Type Cattle Fair Time 7 Days In November Location Pushkar, Rajasthan

That singular carnival we know as the Pushkar Mela can actually best be understood as a conglomeration of two or even three fairs. There’s the religious fair, spanning the last five days of the Kartik month from Ekadashi (11th day of the waxing phase of the moon) to Purnima (full moon night), in November. The cattle fair of international fame starts taking shape about a week before Ekadashi. Once any animal arrives at the Pushkar Fair, there is a traditional taboo on it leaving before Ekadashi. The cattle fair wanes as the moon grows; and the rising full moon of Purnima signals the closure of the mela. The rural trade and entertainment fair is a week-long, sometimes charming, often garish extravaganza.


The Pushkar Mela, held in the grounds and dunes to the northwest of the town, teems with camels and horses, and involves several ‘events’ organised by the local administration – races, games and fireworks. The nearby exhibition ground is the site for shops, giant wheels, a circus and eateries. The religious business remains centred in Pushkar proper, that is, the ghats and the temples. There are very few temples dedicated to Brahma, and Pushkar is the most prominent amongst them.

Two days before Purnima, the town, except for the outermost road, is closed to all vehicles; you park about 500m before the town. From the afternoon before Purnima, the Bazaar Road is made one-way for pedestrians.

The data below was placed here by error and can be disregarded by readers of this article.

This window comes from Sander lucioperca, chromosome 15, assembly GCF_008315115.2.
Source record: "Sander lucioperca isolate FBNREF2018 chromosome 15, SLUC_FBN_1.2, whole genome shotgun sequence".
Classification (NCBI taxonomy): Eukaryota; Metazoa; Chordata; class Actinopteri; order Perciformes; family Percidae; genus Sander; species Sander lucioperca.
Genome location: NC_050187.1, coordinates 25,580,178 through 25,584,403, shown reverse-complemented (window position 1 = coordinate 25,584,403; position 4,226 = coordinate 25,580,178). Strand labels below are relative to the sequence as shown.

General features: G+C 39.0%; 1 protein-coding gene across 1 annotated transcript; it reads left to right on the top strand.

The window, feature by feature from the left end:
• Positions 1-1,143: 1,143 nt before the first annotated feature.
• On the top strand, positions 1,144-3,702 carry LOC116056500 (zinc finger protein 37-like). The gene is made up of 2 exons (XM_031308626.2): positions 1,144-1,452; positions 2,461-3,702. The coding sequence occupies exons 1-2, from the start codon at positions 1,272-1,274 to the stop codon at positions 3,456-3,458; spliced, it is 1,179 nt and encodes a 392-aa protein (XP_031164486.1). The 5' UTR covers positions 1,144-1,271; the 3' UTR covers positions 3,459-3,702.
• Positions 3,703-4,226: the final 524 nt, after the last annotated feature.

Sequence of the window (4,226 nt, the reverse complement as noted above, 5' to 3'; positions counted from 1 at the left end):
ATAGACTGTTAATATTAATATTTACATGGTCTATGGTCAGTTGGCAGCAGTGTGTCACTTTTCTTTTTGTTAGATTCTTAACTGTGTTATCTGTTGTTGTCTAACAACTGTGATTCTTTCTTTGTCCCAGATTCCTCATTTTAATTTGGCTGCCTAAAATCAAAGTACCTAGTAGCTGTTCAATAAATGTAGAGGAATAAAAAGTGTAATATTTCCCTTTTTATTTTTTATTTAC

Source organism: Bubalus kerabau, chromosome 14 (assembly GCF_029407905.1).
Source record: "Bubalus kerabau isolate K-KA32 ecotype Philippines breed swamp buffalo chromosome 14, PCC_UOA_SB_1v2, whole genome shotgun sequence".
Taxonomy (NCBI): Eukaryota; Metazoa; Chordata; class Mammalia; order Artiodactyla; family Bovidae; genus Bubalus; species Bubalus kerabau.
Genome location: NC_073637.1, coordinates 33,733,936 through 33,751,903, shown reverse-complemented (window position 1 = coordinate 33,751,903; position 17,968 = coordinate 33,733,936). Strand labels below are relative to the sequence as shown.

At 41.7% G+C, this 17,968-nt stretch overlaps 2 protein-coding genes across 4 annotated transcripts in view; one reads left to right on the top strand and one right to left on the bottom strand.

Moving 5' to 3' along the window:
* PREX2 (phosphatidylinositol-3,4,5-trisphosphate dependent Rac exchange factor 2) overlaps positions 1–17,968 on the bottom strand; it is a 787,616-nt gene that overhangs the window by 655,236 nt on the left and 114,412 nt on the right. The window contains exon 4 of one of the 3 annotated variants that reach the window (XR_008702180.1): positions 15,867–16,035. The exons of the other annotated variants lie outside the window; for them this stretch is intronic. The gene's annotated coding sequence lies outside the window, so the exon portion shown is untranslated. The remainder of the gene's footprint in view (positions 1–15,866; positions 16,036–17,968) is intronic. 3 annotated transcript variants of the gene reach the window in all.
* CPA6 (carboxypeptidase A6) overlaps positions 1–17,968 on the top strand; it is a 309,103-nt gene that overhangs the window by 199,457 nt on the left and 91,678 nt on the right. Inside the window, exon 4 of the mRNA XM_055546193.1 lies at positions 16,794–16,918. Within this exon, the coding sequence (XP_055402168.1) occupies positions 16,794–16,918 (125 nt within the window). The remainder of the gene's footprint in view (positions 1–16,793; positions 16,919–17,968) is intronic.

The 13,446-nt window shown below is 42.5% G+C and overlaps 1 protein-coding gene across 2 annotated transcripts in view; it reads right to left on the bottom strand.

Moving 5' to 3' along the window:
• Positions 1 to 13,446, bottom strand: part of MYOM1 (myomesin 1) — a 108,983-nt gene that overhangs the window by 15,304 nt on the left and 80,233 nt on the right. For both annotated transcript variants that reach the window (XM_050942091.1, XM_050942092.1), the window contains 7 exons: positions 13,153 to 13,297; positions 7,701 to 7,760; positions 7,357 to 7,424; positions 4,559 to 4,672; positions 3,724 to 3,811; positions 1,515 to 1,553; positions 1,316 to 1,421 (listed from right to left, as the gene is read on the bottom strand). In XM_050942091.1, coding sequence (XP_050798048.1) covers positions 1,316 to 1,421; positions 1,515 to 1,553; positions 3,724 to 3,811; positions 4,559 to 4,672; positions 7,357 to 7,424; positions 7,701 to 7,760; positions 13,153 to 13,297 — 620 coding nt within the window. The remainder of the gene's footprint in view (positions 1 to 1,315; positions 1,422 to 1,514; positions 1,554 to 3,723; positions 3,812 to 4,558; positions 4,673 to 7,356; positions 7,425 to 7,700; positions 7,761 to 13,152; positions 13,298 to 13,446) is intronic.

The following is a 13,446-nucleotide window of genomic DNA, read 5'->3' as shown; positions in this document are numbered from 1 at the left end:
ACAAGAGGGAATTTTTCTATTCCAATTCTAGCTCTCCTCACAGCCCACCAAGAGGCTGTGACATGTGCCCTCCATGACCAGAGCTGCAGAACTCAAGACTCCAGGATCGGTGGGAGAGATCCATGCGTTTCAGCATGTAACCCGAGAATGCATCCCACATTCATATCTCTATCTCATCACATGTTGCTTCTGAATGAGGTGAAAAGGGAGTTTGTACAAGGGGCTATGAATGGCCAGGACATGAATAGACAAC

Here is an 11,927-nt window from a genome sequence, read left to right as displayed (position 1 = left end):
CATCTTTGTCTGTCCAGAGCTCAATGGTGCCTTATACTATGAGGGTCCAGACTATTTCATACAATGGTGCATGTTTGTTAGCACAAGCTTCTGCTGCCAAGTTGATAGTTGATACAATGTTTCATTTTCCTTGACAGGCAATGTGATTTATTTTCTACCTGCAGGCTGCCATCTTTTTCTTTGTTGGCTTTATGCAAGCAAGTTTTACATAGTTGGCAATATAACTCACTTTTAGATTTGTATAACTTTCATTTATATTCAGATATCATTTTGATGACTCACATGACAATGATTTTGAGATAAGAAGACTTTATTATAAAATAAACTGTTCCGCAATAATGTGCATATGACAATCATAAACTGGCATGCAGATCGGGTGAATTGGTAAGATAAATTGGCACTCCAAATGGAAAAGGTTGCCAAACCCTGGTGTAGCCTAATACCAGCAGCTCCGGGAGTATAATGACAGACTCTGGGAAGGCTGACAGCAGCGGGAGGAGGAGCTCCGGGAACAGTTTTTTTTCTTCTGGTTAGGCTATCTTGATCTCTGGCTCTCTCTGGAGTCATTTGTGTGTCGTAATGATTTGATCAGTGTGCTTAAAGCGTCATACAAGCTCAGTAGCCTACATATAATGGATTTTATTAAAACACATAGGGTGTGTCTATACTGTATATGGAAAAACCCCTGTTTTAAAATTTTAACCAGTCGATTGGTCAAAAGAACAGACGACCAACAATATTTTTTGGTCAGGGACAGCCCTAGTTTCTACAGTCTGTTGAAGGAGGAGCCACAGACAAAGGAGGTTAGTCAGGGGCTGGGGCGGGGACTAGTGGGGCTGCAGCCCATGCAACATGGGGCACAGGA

Things To See And Do

For a devotee, it is essential to take a dip in the sarovar (lake) and visit the Brahma Temple. The offerings and their prices do not change during the fair.

At the Ghats

On Kartik Purnima, people start taking a holy dip right after the clock strikes midnight. The rush will surprise you unless you have been part of a Kumbh (see p36). The crowd often takes on a life of its own, leaving you little choice in selecting your path. Do not plan to do too much. At the lake, people get divided between the various ghats, but everybody makes sure to visit the Brahma Temple. As you approach the temple, the crowd can be crushing, especially till about noon. To manage the rush, the temple is opened an hour or more earlier than usual.

Fair Play

After you exit the Brahma Temple, the crowd will steer you north and then west, towards the exhibition ground. This lane is lined with makeshift shops and the air reverberates with sounds of the mela.

As you leave the town, the blaring music from the circus hits you, as does the scene of young boys dancing in drag. The place teems with dhabas offering spicy food.